The politics of rice June 18, 2014 11:13 pm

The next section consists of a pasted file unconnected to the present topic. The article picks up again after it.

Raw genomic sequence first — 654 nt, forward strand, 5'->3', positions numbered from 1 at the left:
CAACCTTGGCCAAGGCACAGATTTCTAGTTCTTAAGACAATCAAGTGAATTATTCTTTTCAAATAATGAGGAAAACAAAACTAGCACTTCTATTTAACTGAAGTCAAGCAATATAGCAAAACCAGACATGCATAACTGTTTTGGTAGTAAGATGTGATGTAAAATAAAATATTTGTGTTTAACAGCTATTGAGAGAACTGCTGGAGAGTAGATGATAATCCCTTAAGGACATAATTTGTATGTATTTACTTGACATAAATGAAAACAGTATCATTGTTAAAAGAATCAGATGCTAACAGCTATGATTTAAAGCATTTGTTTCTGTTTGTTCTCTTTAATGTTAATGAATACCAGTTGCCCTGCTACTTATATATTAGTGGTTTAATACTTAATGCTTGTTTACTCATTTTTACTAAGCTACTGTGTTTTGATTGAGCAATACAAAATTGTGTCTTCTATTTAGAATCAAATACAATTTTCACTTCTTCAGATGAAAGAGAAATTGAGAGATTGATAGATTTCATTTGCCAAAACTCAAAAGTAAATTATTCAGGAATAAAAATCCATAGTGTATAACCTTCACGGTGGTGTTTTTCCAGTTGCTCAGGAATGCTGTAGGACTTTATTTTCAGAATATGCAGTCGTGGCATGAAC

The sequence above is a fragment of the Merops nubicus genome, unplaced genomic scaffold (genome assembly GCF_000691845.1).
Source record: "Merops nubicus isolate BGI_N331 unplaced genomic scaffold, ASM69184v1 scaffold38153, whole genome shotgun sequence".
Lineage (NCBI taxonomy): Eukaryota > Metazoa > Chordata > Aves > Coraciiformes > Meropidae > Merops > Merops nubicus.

by THELMA DUMPIT-MURILLO This week’s news was dominated by stories on the rise in prices of rice, garlic and sugar. And surely, it is one issue that may be used by some for political gain and to hurt the administration since rice, for one, is a commodity which affects not just the ordinary man on the street. It is a daily staple. Sabi nga kahit tuyo lang ang ulam basta masarap ang kanin. At the outset, the Trade department is not in charge of rice, garlic and sugar. This is an area under the jurisdiction of the Agriculture department. It may be unfair if not unjust to put the blame on DTI for the soar in prices. The DTI only takes care of processed food such as canned goods, bread, and milk among others. Of course, they cannot shirk responsibility from what is happening now from the point of view of the consumer since DTI chairs the National Price Coordinating Council so it is duty-bound to make sure that supply is available in the market at reasonable prices. An article I came across said “Rice is one of the most important commodities in the world. Rice is produced on every continent except Antarctica and in 113 countries. Around 2.5 billion people rely on rice as their main food source. In addition, rice is responsible for over 2 billion jobs in the world. Asia alone has over 200 million rice workers. For many of these people, working in the rice fields is the only life they have ever known. Politics and social factors are deeply intertwined with the rice industry. Millions of people around the world rely on rice. Since so many people depend on rice for food and jobs, governments have tried to maintain strict supervision over the rice trade in their countries. Governments want to balance the needs of both the producers and consumers in their country. The Food and Agriculture Organization of the United Nations has developed many organizations to regulate and promote the trade of rice. In 1949, the International Rice Commission was created to supervise the production,